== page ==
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How to Store Summer Squash

Summer squash consists of squashes such as zucchinis, patty pans, yellow crook-necks, straight-necks and cocozelles. They are different than winter squash such as pumpkins and butternut squash in that they are harvested while they are slightly immature and the skins are still thin and tender. Summer squash can be stored for either short- or long-term use.

Place the squash in a plastic bag and store near the front of the crisper drawer of your refrigerator. Refrigerate summer squash for two to four days. Do not wash or cut the squash first. If it is close to the back of the refrigerator, you are at risk for accidentally freezing the squash since the back of the refrigerator is colder and summer squash freezes easily.

  • Summer squash consists of squashes such as zucchinis, patty pans, yellow crook-necks, straight-necks and cocozelles.
  • They are different than winter squash such as pumpkins and butternut squash in that they are harvested while they are slightly immature and the skins are still thin and tender.

Wash and cut the squash into 1/2-inch slices to blanch for freezing. You can also grate the squash, if desired. Place the squash in boiling water. Do not add too much squash to one pot of water. Ideally, there should be 1 lb. of squash for every gallon of water. Return the water to a boil and cook the squash for three minutes. Immediately, drain the squash in a colander and then cool it in icy-cold water.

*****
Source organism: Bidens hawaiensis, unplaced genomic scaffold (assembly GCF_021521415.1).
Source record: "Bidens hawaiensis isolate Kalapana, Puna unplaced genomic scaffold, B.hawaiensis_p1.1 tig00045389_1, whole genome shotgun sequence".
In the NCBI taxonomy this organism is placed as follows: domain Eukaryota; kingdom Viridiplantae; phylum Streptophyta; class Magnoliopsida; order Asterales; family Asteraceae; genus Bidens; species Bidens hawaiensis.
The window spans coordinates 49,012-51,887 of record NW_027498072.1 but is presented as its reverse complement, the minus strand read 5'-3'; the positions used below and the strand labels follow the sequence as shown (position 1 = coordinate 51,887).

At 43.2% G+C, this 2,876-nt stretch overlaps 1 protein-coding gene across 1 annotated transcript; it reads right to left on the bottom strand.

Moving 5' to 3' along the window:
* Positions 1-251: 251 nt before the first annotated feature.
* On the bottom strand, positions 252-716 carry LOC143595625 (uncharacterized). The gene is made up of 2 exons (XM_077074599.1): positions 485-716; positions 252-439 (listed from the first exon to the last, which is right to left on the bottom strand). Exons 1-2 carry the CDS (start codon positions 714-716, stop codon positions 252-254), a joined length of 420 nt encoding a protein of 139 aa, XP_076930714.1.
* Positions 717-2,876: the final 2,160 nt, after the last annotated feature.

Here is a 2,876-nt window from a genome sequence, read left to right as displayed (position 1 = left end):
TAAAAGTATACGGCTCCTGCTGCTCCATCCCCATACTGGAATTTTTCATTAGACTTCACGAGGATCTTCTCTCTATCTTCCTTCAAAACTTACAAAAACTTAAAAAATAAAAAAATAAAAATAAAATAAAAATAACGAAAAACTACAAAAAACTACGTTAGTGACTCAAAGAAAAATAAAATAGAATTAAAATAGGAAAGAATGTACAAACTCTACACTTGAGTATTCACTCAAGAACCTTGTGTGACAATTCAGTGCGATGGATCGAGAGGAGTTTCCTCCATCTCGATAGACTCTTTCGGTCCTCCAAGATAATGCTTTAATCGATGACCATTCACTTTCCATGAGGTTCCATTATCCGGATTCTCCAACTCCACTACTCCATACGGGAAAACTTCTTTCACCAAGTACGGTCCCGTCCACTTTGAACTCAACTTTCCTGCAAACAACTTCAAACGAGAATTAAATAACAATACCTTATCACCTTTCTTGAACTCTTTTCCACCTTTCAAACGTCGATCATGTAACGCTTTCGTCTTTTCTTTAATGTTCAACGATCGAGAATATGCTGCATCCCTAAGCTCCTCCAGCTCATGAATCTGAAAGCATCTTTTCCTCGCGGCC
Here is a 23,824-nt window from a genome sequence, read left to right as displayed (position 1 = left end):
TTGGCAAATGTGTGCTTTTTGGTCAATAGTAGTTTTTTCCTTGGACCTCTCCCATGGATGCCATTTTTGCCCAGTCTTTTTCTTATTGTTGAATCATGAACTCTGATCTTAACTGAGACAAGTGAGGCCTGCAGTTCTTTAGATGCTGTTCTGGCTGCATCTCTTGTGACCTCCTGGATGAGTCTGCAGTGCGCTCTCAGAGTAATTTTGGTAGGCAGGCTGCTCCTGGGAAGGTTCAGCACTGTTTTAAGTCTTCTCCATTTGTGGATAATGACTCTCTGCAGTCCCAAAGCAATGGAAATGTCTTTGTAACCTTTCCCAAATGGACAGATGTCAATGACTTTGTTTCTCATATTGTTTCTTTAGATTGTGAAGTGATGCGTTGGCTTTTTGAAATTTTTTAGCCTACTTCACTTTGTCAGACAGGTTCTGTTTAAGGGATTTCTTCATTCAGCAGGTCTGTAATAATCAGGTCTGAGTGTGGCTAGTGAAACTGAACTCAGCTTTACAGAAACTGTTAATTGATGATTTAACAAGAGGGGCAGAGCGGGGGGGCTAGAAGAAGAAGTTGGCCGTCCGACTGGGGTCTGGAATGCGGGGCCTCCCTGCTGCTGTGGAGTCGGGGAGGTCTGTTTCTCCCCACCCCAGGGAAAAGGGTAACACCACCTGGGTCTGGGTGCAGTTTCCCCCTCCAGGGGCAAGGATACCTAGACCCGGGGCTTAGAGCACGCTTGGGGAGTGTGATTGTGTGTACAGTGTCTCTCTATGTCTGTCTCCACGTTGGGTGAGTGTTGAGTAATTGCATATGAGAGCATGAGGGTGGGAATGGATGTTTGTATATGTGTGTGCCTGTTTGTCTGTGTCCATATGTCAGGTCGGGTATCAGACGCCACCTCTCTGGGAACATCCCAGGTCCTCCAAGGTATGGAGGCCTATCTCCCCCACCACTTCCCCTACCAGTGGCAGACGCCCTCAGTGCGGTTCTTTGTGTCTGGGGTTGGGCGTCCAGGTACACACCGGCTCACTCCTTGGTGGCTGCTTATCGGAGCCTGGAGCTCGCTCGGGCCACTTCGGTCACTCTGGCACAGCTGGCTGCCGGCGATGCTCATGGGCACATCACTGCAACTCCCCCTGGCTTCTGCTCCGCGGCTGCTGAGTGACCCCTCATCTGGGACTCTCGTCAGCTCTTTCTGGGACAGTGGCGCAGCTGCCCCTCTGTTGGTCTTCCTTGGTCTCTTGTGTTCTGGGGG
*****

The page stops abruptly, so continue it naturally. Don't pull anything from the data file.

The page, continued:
• Wash and cut the squash into 1/2-inch slices to blanch for freezing.
  • of squash for every gallon of water.

Freeze summer squash by placing the blanched squash in freezer bags. Fill bags almost to the top and remove any air, which will cause freezer burn. If you use a container, leave about a half inch of space between the top of the squash and the rim of the container. You can keep summer squash for up to a year in your freezer.

Prune Summer Squash

Prune summer squash plants when they are near maturity, around six to eight weeks into the growing season. Be certain that the weather is above 60 degrees and the final frost of spring has passed. Use a sharp pruning knife or gardening shears to cut the excess vine away at a leaf joint. Learn to tell male squash blossoms from female blossoms. Male blossoms are quite thin and will never fruit, while female blossoms are wider and will appear swollen at the base at maturity; this swelling is the beginning of a squash fruit. When you see the bases of the female blossoms swell, pinch off ½ to 2/3 of the male blossoms to encourage the summer squash vine to produce more females while still leaving enough male blossoms to fertilize the new females and enable them to fruit. Remove squash as soon as they are fully ripe.

  • Freeze summer squash by placing the blanched squash in freezer bags.
  • Male blossoms are quite thin and will never fruit, while female blossoms are wider and will appear swollen at the base at maturity; this swelling is the beginning of a squash fruit.
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